Now, here’s where it becomes less clear. How will this affect regulatory perspectives on branded product websites? What about third-party websites that have been constructed with grants (unrestricted or otherwise) from interested parties? What about links and websites for devices and diagnostics?
What about predictability?
Well, that’s harder than it sounds because regulators love ambiguity. Ambiguity is power. And that’s particularly true for the division’s issues that quickly bump up against the First Amendment. That’s why interpretation of FDA actions is such a vibrant cottage industry. Industry, on the other hand, seeks clarity. They want bright lines. They want to know the rules. They want predictability. This may sound simple, but it has proven to be a fractious bureaucratic kulturkampf within the FDA.
My sources inside the agency (but outside of division) tell me they were caught by surprise by these new letters. What does this mean? Does it expose the probability that this important social media issue was not discussed at higher levels? You be the judge—but you can bet they will be now. In fact, I wouldn’t be at all surprised to see this issue discussed at a sitting of the Risk Communications Advisory Committee.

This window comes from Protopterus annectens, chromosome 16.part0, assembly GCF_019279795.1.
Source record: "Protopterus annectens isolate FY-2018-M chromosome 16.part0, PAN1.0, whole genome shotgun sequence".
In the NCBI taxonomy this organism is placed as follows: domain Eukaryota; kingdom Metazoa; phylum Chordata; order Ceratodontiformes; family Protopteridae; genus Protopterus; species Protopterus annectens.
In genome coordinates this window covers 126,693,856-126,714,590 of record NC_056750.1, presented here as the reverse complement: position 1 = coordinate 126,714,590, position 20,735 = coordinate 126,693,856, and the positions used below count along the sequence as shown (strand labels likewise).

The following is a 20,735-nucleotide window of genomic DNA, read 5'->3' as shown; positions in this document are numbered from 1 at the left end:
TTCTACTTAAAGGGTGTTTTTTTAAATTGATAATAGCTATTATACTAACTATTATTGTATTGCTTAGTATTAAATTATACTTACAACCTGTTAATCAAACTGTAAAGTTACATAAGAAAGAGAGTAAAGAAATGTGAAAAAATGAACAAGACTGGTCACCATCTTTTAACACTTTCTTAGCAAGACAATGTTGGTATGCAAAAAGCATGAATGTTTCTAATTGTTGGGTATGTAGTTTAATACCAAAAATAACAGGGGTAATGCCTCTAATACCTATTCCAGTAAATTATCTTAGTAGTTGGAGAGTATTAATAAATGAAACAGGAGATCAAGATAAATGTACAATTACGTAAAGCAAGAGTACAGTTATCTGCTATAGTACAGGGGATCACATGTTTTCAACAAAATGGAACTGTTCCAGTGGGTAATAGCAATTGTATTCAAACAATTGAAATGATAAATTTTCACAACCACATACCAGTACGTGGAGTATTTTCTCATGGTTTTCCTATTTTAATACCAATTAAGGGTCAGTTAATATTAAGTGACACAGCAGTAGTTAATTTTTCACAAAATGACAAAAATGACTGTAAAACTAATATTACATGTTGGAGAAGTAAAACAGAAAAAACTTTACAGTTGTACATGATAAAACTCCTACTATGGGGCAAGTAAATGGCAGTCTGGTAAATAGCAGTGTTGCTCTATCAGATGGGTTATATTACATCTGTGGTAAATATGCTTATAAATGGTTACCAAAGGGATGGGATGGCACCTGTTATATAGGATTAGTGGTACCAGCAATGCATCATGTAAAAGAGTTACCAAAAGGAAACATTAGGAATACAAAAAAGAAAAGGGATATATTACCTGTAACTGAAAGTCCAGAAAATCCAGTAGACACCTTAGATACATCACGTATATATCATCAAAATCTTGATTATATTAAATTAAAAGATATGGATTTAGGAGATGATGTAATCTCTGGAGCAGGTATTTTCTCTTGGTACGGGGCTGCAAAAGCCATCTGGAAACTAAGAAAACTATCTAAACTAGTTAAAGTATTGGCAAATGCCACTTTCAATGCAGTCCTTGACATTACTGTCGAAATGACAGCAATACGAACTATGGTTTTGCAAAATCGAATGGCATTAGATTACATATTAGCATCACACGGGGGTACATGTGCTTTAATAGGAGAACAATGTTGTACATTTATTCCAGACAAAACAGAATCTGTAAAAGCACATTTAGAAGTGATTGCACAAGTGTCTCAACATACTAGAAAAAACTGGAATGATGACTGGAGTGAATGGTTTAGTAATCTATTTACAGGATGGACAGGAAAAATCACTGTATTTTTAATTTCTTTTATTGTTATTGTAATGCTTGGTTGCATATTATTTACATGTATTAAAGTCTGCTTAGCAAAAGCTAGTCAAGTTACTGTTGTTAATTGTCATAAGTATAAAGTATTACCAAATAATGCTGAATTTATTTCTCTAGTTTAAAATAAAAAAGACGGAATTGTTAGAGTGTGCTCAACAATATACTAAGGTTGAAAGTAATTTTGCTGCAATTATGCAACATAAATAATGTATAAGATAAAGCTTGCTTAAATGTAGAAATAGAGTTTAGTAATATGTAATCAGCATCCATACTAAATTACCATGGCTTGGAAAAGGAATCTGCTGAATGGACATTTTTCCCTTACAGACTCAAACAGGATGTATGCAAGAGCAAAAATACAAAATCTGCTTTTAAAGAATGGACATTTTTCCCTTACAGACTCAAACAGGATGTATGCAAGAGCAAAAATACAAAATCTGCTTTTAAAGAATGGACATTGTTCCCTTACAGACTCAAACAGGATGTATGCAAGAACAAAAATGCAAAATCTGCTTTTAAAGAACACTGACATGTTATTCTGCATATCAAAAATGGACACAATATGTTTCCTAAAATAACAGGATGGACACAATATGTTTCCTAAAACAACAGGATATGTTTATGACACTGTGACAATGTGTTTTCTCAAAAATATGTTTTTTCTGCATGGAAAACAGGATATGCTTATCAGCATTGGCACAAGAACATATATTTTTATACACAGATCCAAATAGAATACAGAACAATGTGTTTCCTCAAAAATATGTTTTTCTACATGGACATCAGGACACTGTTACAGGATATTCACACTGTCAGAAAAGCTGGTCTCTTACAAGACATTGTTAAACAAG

(In fact, it should have been discussed before the letters were sent out in the first place—that’s what advisory committees are for. But that’s just my opinion.)
Here’s something that isn’t opinion—sending out Warning Letters isn’t guidance—it’s punitive regulatory action. It’s the FDA acting tough without putting in the time and brainpower to explain how to address the perceived problem. That’s not what we need. That doesn’t advance the pubic health.
Regulators change industry behavior by changing the rules of the game. But changing the minds of regulators, having them embrace bright lines rather than broad definitions, is a distinctly more challenging proposition, because changed minds must begin with change agents within the agency itself.
By PETER J. PITTS
Peter J. Pitts is President of the Center for Medicine in the Public Interest, a former FDA Associate Commissioner and Partner/Director of Global Healthcare at Porter Novelli.
Source: The Burrill Report